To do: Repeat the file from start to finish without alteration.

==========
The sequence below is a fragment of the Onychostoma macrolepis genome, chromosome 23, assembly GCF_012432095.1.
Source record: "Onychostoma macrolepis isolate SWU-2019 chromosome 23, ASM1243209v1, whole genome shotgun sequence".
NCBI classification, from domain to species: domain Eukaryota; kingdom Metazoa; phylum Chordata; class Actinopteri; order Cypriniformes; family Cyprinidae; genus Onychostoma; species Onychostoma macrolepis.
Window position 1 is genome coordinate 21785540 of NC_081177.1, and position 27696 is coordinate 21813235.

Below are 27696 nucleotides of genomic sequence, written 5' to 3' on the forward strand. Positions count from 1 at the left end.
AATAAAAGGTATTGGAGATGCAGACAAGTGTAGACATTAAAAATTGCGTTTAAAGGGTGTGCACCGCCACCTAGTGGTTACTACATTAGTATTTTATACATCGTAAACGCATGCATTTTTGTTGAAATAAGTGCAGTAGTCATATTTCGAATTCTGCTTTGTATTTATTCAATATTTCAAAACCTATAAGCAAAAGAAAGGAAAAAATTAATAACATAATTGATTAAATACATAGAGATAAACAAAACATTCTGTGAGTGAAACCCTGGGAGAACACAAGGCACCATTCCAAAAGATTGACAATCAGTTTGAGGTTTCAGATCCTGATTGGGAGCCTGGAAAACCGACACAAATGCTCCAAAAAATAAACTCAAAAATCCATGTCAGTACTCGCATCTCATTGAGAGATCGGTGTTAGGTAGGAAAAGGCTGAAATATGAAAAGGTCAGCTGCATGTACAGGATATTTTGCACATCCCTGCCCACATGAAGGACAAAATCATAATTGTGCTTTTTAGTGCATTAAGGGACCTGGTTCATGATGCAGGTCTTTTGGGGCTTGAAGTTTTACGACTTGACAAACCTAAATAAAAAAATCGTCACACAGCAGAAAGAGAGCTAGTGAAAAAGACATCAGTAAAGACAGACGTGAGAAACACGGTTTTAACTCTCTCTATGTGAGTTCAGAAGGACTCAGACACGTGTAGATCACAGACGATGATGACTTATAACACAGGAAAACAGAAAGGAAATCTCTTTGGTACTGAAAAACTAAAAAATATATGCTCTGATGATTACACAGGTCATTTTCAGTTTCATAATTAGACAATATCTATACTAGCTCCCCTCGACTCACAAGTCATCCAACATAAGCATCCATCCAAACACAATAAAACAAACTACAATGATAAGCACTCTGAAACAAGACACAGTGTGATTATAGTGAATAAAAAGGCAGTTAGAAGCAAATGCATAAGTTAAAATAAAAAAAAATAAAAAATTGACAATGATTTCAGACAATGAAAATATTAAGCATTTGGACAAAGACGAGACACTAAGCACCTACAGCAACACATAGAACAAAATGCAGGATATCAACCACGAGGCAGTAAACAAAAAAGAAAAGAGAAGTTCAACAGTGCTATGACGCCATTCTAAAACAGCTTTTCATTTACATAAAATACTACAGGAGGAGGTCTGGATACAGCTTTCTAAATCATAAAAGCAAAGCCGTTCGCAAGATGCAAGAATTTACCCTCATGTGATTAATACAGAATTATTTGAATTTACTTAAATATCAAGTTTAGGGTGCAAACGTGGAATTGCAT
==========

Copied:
The sequence below is a fragment of the Onychostoma macrolepis genome, chromosome 23, assembly GCF_012432095.1.
Source record: "Onychostoma macrolepis isolate SWU-2019 chromosome 23, ASM1243209v1, whole genome shotgun sequence".
NCBI classification, from domain to species: domain Eukaryota; kingdom Metazoa; phylum Chordata; class Actinopteri; order Cypriniformes; family Cyprinidae; genus Onychostoma; species Onychostoma macrolepis.
Window position 1 is genome coordinate 21785540 of NC_081177.1, and position 27696 is coordinate 21813235.

Below are 27696 nucleotides of genomic sequence, written 5' to 3' on the forward strand. Positions count from 1 at the left end.
AATAAAAGGTATTGGAGATGCAGACAAGTGTAGACATTAAAAATTGCGTTTAAAGGGTGTGCACCGCCACCTAGTGGTTACTACATTAGTATTTTATACATCGTAAACGCATGCATTTTTGTTGAAATAAGTGCAGTAGTCATATTTCGAATTCTGCTTTGTATTTATTCAATATTTCAAAACCTATAAGCAAAAGAAAGGAAAAAATTAATAACATAATTGATTAAATACATAGAGATAAACAAAACATTCTGTGAGTGAAACCCTGGGAGAACACAAGGCACCATTCCAAAAGATTGACAATCAGTTTGAGGTTTCAGATCCTGATTGGGAGCCTGGAAAACCGACACAAATGCTCCAAAAAATAAACTCAAAAATCCATGTCAGTACTCGCATCTCATTGAGAGATCGGTGTTAGGTAGGAAAAGGCTGAAATATGAAAAGGTCAGCTGCATGTACAGGATATTTTGCACATCCCTGCCCACATGAAGGACAAAATCATAATTGTGCTTTTTAGTGCATTAAGGGACCTGGTTCATGATGCAGGTCTTTTGGGGCTTGAAGTTTTACGACTTGACAAACCTAAATAAAAAAATCGTCACACAGCAGAAAGAGAGCTAGTGAAAAAGACATCAGTAAAGACAGACGTGAGAAACACGGTTTTAACTCTCTCTATGTGAGTTCAGAAGGACTCAGACACGTGTAGATCACAGACGATGATGACTTATAACACAGGAAAACAGAAAGGAAATCTCTTTGGTACTGAAAAACTAAAAAATATATGCTCTGATGATTACACAGGTCATTTTCAGTTTCATAATTAGACAATATCTATACTAGCTCCCCTCGACTCACAAGTCATCCAACATAAGCATCCATCCAAACACAATAAAACAAACTACAATGATAAGCACTCTGAAACAAGACACAGTGTGATTATAGTGAATAAAAAGGCAGTTAGAAGCAAATGCATAAGTTAAAATAAAAAAAAATAAAAAATTGACAATGATTTCAGACAATGAAAATATTAAGCATTTGGACAAAGACGAGACACTAAGCACCTACAGCAACACATAGAACAAAATGCAGGATATCAACCACGAGGCAGTAAACAAAAAAGAAAAGAGAAGTTCAACAGTGCTATGACGCCATTCTAAAACAGCTTTTCATTTACATAAAATACTACAGGAGGAGGTCTGGATACAGCTTTCTAAATCATAAAAGCAAAGCCGTTCGCAAGATGCAAGAATTTACCCTCATGTGATTAATACAGAATTATTTGAATTTACTTAAATATCAAGTTTAGGGTGCAAACGTGGAATTGCAT